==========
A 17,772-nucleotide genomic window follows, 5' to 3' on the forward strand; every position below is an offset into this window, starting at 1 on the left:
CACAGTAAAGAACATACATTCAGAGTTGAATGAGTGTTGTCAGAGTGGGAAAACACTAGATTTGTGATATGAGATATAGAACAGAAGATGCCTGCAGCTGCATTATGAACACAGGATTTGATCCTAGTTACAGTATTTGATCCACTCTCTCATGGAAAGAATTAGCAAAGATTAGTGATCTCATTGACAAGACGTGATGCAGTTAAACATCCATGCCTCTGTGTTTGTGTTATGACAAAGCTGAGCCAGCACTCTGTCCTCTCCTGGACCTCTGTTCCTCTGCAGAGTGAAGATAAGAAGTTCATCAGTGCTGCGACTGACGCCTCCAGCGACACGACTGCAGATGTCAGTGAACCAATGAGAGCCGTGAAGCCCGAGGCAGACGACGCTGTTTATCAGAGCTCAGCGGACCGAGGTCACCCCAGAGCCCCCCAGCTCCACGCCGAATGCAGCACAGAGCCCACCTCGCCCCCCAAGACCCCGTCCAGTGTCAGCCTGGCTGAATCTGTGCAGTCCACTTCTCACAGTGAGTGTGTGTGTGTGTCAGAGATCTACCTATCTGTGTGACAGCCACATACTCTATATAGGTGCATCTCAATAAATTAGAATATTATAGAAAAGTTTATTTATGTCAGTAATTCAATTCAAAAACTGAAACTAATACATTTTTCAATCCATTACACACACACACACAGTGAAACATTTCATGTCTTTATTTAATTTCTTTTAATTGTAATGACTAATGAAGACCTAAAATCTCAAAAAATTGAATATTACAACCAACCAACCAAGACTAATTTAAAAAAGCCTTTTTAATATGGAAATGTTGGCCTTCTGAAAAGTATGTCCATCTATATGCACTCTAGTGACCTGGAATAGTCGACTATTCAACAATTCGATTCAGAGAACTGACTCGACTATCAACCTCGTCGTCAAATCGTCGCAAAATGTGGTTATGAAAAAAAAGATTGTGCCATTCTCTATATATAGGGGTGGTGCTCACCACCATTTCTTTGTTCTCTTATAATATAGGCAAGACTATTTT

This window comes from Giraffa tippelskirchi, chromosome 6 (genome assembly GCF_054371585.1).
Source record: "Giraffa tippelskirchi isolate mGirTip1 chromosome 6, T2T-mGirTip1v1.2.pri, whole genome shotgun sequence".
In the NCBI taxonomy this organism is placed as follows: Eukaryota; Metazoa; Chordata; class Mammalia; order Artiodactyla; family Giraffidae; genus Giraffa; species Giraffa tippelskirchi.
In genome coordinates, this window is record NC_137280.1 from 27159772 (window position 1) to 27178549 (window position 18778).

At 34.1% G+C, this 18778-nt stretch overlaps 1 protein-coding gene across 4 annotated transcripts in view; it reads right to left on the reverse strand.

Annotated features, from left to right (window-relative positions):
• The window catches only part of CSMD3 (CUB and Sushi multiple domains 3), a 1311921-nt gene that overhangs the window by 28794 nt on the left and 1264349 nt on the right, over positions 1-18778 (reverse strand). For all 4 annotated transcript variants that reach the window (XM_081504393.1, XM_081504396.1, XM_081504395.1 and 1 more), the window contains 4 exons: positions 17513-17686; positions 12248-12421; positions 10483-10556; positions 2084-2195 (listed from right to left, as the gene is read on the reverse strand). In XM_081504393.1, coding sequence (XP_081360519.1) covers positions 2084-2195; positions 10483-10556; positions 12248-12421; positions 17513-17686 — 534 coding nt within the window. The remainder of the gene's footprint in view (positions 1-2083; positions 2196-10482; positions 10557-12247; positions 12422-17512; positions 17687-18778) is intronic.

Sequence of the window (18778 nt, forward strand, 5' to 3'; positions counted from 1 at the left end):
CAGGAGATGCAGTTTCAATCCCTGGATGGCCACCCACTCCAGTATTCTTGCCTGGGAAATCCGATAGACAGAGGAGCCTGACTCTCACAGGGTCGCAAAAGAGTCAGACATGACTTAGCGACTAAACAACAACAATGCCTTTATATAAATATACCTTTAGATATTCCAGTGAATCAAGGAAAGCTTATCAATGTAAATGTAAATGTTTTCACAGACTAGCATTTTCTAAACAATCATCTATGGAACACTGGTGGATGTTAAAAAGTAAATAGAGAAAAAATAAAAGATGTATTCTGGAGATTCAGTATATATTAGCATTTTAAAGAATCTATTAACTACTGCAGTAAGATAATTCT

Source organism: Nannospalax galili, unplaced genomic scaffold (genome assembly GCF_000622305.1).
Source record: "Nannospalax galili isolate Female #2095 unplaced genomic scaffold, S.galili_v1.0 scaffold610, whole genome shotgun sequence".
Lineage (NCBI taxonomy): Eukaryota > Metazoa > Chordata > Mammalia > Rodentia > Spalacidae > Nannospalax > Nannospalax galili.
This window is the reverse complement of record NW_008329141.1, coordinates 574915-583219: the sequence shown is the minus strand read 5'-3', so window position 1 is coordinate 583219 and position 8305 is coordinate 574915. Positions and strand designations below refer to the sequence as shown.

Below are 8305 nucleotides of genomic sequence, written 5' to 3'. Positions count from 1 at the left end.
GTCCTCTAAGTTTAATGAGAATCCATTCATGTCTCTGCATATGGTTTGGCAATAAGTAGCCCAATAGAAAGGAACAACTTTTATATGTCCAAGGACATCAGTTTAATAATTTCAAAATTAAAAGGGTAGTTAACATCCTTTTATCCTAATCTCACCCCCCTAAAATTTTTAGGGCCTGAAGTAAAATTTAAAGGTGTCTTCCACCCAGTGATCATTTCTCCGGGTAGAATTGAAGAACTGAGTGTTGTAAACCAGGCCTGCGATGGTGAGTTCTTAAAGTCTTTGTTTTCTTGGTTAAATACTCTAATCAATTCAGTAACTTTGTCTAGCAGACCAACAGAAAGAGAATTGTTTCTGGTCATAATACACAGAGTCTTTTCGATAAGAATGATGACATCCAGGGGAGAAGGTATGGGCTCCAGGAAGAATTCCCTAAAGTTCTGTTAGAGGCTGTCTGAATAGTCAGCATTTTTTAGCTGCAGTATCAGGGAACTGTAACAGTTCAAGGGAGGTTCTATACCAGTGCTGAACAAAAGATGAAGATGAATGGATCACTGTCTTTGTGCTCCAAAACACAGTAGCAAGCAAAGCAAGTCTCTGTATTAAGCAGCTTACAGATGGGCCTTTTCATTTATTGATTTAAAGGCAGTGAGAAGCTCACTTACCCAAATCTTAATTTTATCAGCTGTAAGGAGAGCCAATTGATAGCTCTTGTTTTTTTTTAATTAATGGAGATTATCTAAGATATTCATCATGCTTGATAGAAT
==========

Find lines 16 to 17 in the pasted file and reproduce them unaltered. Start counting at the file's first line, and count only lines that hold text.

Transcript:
Below are 8305 nucleotides of genomic sequence, written 5' to 3'. Positions count from 1 at the left end.
GTCCTCTAAGTTTAATGAGAATCCATTCATGTCTCTGCATATGGTTTGGCAATAAGTAGCCCAATAGAAAGGAACAACTTTTATATGTCCAAGGACATCAGTTTAATAATTTCAAAATTAAAAGGGTAGTTAACATCCTTTTATCCTAATCTCACCCCCCTAAAATTTTTAGGGCCTGAAGTAAAATTTAAAGGTGTCTTCCACCCAGTGATCATTTCTCCGGGTAGAATTGAAGAACTGAGTGTTGTAAACCAGGCCTGCGATGGTGAGTTCTTAAAGTCTTTGTTTTCTTGGTTAAATACTCTAATCAATTCAGTAACTTTGTCTAGCAGACCAACAGAAAGAGAATTGTTTCTGGTCATAATACACAGAGTCTTTTCGATAAGAATGATGACATCCAGGGGAGAAGGTATGGGCTCCAGGAAGAATTCCCTAAAGTTCTGTTAGAGGCTGTCTGAATAGTCAGCATTTTTTAGCTGCAGTATCAGGGAACTGTAACAGTTCAAGGGAGGTTCTATACCAGTGCTGAACAAAAGATGAAGATGAATGGATCACTGTCTTTGTGCTCCAAAACACAGTAGCAAGCAAAGCAAGTCTCTGTATTAAGCAGCTTACAGATGGGCCTTTTCATTTATTGATTTAAAGGCAGTGAGAAGCTCACTTACCCAAATCTTAATTTTATCAGCTGTAAGGAGAGCCAATTGATAGCTCTTGTTTTTTTTTAATTAATGGAGATTATCTAAGATATTCATCATGCTTGATAGAAT